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Mark Bauerlein of Emory’s English department has an interesting piece in The New York Times, entitled “What’s the Point of a Professor?”, but interesting not necessarily for the reasons he might have intended… In it, Bauerlein — rightly, I think — decries the lack of engagement between student and professor, and how that paucity of contact could reduce the impact the instructor has on their students.

However, the rest of the piece shows how academics misunderstand their position, and the product which they are providing. That last comment will immediately bring an emotional response from professors, I’m sure: “We’re not providing a product! We provide knowledge and wisdom!” Here’s Bauerlein:

When college is more about career than ideas, when paycheck matters more than wisdom, the role of professors changes. We may be 50-year-olds at the front of the room with decades of reading, writing, travel, archives or labs under our belts, with 80 courses taught, but students don’t lie in bed mulling over what we said. They have no urge to become disciples

…most undergraduates never know that stage of development when a learned mind enthralled them and they progressed toward a fuller identity through admiration of and struggle with a role model

You can’t become a moral authority if you rarely challenge students in class and engage them beyond it.

[Emphasis mine]

A quick look over the anecdotes about how professors changed, enriched, or “progressed” the minds of students shows something…they’re all academics. What Bauerlein misses, and academics have missed since the GI Bill rolled out, is that college has been — to the majority of people — an exercise in certification, not sitting at the knee of the “Great Man” and taking on his wisdom. Careers and paychecks, for those people outside of the coddled cloister of tenure, where you “live in a world of ideas”, is absolutely more important than ideas and wisdom. You can’t eat ideas. Wisdom doesn’t keep you warm on a cold night.

Moreover, the explosion of access to knowledge via the internet — this age’s printing press — allows those who just want to know, who want wisdom, to look for it without an interlocutor. Just as the printing press allowed the layman access to the word of God without the intervening opinion of a priest, the internet allows the curious skeptic the opportunity to trawl through most of humanity’s knowledge without the political framework of the professor. They can make their own context; they don’t need yours.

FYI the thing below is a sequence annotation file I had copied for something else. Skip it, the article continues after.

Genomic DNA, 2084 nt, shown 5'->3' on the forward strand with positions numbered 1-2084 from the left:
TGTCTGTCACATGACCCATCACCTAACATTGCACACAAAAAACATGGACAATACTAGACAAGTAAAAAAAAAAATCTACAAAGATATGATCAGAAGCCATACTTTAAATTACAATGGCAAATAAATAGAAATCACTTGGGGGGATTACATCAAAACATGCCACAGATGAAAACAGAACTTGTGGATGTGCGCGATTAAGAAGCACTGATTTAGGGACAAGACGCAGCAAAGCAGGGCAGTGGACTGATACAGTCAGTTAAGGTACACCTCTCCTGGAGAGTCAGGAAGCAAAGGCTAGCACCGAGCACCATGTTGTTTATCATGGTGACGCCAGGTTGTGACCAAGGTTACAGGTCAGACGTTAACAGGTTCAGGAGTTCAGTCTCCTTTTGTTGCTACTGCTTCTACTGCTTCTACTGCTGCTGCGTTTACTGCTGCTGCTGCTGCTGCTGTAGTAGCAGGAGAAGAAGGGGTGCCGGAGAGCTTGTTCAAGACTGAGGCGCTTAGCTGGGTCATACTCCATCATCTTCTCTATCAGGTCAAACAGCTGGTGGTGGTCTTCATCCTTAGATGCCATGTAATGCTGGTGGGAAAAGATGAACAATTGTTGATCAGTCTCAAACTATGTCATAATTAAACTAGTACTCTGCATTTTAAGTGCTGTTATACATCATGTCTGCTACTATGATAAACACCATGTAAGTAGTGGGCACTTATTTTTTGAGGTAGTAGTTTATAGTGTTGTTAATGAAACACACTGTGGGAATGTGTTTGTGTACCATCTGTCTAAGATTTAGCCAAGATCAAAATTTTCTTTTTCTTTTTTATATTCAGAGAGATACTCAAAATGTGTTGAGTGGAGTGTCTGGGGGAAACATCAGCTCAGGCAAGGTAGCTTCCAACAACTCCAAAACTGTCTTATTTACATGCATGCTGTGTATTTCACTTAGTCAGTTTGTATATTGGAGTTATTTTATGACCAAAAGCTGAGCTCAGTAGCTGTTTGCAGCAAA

Worse is the idea that academia, of which I have been a part — on and off — for fifteen years, has real wisdom to impart! Look at the quote: decades of reading and writing, travel (usually to very nice, safe sections of the locales they go to), archive and labs… When your wisdom comes solely from a book, when you have no real need to engage with everyday economics, you don’t have to make a payroll, you don’t have to help build a small hospital in a rural location, you never had to jump out of an airplane so people could shoot at you in some awful part of the world, never had to learn a trade…what the fuck do you have to offer the average person that comes to college to grab a bachelor’s degree so they can get a management position in a small company?

If someone is going into business, do you think your well-read but completely inexperienced critique of capitalism is going to enrich them? (They do…that was rhetorical.) Are the poems of Wordsworth and a basic overview of Buddhism going to help a guy troubleshoot your network, or do a tactical reload while under fire from some soldier who wants you dead? No.

This “wisdom” is the purview of the wannabe elite, sheltered from real work, competition, expectations of performance, or the hard edges of the world. They might see this from a remove, but they are hardly in it. Theirs is the wisdom of the observer, not the doer. Their complaints are those of the monopolist whose product is no longer the only one on the market.

That said, his critique of grade inflation is certainly valid. Professors who feel the need to conform to students’ demands of better grades do not provide a better product by making things easier on their clients. Expectations of quality are still essential to providing a degree, a certification, that are actually worth something. By lowering standards, you debase your product, which in turn lowers the demand for what you are selling. The steady decline over the last few years in college enrollment is a symptom of this — there are now so many people with degrees that have little utility to their employers, and these students have been allowed to perform at substandard levels, that a college degree now has a higher cost than benefit for many people (outside of technical and science-related degrees, of course.)

Engaging with one’s students shouldn’t be an exercise in self-aggrandizement, but rather customer service, an attempt to suss out what it is the student needs. Is a bachelor’s in psychology or philosophy really advantageous to the student? Might they be better suited in a vocational program, or perhaps another area of academia? Maybe school isn’t really what they need. No matter what the academics might wish their position to be, they are service providers who must meet the demands of their clientele.

That’s what the real world looks like.